Co-production is a concept that applies across all public services. Its heart is in community development and tackling social injustice.

It is based on the idea that health and social “problems” can’t be resolved by either government, or public service professionals, or individual citizens alone, but are best tackled in genuine partnership, with each party contributing their particular skills and knowledge.

It’s not a new concept (it was first used by the researcher Elinor Orstom in the late 1970’s) but it has sadly become the latest jargon word and box to be ticked.

My personal experience of feeling I was a passive recipient of services and support sparked my interested in alternatives to the traditional (and forgive me, but soul destroying) processes of ‘consultation’ or ‘user/carer involvement’. 

My experience of both of these transported me back to my childhood and that classic Blue Peter moment when the lovely Valerie Singleton or John Noakes proclaimed, ‘and here’s one we made earlier…..’. In other words, I could offer an opinion on the size, shape or colour of a service, but not be part of the fundamental question; ‘what is the problem we are trying to solve and what options do we have to do it?’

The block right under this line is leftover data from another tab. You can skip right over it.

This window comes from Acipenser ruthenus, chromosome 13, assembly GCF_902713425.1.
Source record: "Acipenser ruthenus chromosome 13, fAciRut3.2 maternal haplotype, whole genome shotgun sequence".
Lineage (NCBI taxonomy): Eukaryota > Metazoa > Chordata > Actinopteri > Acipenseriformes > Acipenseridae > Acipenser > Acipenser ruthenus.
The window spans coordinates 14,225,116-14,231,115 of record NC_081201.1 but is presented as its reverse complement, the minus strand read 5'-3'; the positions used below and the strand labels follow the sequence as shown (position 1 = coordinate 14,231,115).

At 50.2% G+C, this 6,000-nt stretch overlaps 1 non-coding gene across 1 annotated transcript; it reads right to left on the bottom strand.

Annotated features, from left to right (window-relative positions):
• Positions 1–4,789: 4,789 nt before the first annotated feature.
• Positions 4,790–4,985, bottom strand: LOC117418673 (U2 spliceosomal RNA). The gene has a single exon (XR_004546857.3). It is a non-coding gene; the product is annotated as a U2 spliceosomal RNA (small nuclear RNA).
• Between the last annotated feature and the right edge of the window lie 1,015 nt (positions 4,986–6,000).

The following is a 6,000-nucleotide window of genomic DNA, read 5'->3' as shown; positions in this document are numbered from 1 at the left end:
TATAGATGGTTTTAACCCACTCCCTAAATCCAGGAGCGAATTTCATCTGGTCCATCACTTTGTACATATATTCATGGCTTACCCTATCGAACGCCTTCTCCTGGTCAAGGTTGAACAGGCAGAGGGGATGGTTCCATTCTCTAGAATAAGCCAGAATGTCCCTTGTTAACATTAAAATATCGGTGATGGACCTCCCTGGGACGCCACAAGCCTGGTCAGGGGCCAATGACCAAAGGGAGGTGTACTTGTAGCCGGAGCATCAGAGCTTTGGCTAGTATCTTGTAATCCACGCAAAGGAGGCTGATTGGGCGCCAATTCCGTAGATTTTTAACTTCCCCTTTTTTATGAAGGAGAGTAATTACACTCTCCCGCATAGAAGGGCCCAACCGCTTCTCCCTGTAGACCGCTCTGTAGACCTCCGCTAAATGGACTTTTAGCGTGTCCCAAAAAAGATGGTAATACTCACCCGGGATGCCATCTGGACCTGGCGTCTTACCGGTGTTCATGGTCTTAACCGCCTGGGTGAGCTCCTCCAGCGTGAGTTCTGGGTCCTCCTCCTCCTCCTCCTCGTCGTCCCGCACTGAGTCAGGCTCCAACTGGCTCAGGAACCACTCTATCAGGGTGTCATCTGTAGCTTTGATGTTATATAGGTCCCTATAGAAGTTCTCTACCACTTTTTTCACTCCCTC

What you’ll get is an honest appraisal of how things are working now and a comprehensive and practical plan to move towards a genuinely co-produced approach to how services are designed and run.

You’ll need to be prepared to go on a journey with the people who currently use services in your local area, and will likely be a senior manager and/or commissioner who is frustrated with how things are working now and desperate to see things change.

I have worked with some great people over the last few years to produce some resources around co-production that will give you more detail of what I can offer, and as sense of what we could achieve together.

People not process: co-production in commissioning –

Co-production: how are you doing? A self reflection tool –

Co-production – changing the relationship between people and practitioners –